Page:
Many people find neuroscience fascinating because learning about our brains teaches us about ourselves. Unfortunately, popular interest in brain research has led to several pervasive myths that misrepresent how our brains work. Combatting these Neuromyths is difficult because the truth is often much more complicated than the myth and buried in intimidating scientific literature.

Neurological conditions can be complex and often shrouded in misconceptions. Below are the common myths surrounding neurological conditions to help us better understand these conditions and their impact on individuals.

Let’s debunk some of the most prevalent brain Myths and Misconceptions

  • Using only 10% of our Brain:

One of the most persistent myths is the belief that humans only use 10% of their brain. In reality, our brains are highly efficient, and various regions are active throughout the day, even during seemingly mundane tasks. Every part of the brain serves a specific purpose, and even minor damage can have noticeable effects.

  • Neurological conditions are always genetic:

While genetics can play a role in certain neurological conditions, not all neurological conditions are hereditary. Environmental factors, infections, injuries, and other non-genetic factors can also contribute to the development of neurological conditions. It’s important to understand that the causes can vary greatly from one condition to another.

  • Neurological conditions only affect older people:

Neurological conditions can affect individuals of any age, including children and young adults. While certain conditions like dementia are more commonly associated with aging, numerous neurological conditions can manifest in early childhood or adulthood. It’s essential to be aware of the diverse range of conditions and their potential impact across different age groups.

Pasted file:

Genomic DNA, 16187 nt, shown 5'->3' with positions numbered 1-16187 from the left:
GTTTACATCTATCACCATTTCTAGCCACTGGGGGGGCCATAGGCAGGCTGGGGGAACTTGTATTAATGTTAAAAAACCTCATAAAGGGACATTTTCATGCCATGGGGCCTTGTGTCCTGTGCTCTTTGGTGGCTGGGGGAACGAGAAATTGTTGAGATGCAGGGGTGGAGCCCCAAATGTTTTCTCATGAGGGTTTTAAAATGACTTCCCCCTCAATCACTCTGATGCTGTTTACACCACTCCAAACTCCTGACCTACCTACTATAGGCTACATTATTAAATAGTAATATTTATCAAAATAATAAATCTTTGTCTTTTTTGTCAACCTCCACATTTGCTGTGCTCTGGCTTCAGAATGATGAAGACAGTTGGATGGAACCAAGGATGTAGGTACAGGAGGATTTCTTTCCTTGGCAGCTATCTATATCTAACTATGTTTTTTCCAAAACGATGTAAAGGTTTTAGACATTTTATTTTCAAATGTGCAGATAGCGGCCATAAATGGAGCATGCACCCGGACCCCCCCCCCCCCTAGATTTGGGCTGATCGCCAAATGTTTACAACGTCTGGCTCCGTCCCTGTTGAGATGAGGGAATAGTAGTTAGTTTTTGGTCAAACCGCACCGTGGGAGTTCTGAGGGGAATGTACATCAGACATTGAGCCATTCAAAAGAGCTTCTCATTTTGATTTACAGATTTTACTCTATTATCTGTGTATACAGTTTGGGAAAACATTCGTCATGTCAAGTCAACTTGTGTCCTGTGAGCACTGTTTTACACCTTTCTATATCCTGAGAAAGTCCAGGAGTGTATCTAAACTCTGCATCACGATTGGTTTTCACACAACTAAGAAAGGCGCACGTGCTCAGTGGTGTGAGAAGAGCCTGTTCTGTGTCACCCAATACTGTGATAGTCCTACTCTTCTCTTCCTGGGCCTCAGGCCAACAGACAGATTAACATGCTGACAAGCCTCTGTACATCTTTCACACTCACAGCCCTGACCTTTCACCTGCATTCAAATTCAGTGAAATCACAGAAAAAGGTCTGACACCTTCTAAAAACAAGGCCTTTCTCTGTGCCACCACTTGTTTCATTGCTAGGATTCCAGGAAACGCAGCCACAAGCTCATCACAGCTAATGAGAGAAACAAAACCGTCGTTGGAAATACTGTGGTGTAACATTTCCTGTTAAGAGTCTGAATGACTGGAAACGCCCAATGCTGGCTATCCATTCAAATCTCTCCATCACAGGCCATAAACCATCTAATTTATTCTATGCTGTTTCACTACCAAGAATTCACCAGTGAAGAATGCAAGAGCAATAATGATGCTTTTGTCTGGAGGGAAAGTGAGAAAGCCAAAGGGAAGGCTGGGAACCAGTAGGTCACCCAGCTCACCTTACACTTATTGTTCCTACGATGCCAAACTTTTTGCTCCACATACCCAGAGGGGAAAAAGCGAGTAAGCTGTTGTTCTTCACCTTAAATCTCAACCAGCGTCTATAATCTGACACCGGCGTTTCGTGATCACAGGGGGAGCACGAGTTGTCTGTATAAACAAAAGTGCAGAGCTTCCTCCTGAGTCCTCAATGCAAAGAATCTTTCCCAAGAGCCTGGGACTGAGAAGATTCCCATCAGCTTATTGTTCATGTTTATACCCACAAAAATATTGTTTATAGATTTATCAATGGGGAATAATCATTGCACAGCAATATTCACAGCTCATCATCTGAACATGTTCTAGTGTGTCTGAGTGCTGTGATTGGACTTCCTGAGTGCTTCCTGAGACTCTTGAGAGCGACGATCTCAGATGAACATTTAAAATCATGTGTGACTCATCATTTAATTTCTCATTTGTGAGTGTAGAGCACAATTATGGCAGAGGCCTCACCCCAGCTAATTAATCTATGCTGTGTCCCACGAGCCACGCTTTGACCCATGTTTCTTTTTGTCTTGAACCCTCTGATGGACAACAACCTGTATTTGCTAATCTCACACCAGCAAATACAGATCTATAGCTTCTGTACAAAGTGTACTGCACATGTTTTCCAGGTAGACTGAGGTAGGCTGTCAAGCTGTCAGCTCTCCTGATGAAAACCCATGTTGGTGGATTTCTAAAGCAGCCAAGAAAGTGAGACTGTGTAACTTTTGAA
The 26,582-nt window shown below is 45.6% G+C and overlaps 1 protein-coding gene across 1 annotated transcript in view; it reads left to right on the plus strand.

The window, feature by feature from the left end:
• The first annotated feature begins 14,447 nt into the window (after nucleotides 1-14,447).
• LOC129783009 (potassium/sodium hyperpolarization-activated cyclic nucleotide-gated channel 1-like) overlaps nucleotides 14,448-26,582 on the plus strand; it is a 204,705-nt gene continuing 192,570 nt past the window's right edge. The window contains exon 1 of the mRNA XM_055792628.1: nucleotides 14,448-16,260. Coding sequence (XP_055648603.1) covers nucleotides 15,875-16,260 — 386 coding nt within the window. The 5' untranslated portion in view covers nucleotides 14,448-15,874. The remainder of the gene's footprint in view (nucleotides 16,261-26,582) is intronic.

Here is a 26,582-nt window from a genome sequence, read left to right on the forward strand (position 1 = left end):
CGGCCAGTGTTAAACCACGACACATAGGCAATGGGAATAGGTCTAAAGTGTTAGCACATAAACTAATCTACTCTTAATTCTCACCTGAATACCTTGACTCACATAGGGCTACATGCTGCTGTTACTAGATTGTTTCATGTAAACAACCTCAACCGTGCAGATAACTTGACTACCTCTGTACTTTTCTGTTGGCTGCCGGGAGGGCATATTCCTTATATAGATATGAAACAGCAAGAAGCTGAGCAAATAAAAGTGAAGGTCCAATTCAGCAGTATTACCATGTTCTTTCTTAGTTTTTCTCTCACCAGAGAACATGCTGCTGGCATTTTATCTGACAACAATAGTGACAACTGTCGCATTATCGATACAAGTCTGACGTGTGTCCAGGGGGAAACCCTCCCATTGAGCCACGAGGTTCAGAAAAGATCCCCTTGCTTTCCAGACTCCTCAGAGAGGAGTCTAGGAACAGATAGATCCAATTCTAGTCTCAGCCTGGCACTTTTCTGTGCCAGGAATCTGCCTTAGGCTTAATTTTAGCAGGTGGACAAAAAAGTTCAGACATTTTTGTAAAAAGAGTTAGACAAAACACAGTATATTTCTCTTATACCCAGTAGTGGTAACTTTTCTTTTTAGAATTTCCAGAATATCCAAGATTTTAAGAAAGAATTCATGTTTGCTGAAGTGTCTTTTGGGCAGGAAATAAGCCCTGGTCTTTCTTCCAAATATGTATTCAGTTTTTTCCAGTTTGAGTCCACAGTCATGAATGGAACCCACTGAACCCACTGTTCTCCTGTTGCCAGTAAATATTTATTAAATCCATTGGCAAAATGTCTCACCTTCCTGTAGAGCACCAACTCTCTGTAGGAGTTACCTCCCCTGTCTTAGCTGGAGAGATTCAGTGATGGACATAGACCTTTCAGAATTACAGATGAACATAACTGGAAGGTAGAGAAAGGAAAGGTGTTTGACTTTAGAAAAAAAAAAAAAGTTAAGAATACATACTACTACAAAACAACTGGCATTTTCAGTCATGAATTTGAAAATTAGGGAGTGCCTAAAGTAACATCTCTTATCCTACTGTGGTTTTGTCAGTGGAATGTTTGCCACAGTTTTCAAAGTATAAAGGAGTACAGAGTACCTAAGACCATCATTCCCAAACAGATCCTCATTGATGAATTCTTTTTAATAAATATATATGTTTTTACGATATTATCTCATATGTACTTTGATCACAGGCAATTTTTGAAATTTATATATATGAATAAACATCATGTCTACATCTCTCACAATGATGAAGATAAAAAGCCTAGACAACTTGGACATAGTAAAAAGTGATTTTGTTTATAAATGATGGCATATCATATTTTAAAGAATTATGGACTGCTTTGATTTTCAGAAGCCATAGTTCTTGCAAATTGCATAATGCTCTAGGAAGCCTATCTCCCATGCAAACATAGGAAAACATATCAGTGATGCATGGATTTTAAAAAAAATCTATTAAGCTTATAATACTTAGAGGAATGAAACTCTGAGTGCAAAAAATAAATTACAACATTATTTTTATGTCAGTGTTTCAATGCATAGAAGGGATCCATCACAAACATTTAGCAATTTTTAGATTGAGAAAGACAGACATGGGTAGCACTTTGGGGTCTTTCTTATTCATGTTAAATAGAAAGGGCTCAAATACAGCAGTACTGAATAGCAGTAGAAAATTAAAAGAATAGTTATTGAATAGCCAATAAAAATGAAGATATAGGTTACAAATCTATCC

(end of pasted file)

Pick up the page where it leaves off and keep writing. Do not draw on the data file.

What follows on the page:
• Neurological conditions are untreatable:

Many neurological conditions have treatment options available. While some conditions may not have a cure, there are various treatments and therapies aimed at managing symptoms, slowing progression, and improving quality of life. It’s important to consult with a neurologist who can provide personalized care and explore available treatment options.

  • Neurological conditions are always visible:

Neurological conditions are not always visible or easily identifiable from the outside. Many conditions have internal manifestations, such as cognitive impairments or sensory disturbances, which may not be immediately apparent. It’s crucial to approach each individual’s experience with empathy and understanding, even if their condition may not be outwardly evident.

  • The brain is relatively stable and does not have “plasticity”:

This is changing. Currently, it is very popular to talk about neuroplasticity – the ability to develop areas of brain function or retrain brain areas to take over capacities lost in some illness or injury.  Ideas are not stored in the brain as some ethereal “mind”. They are stored as changes in neuronal state.

Neurology is too complex, itself is a myth. Preventing the spread of disinformation about the brain starts at all levels!

Shruthi Saburi - Rehab Modalities

Author – Shruthi Saburi

An Engineer Turned Strategist: Making a Difference through International Neurorehab Robotics Initiatives. Igniting Neurorehabilitation Globally by Shaping Tomorrow’s Solutions across MESASEA Countries.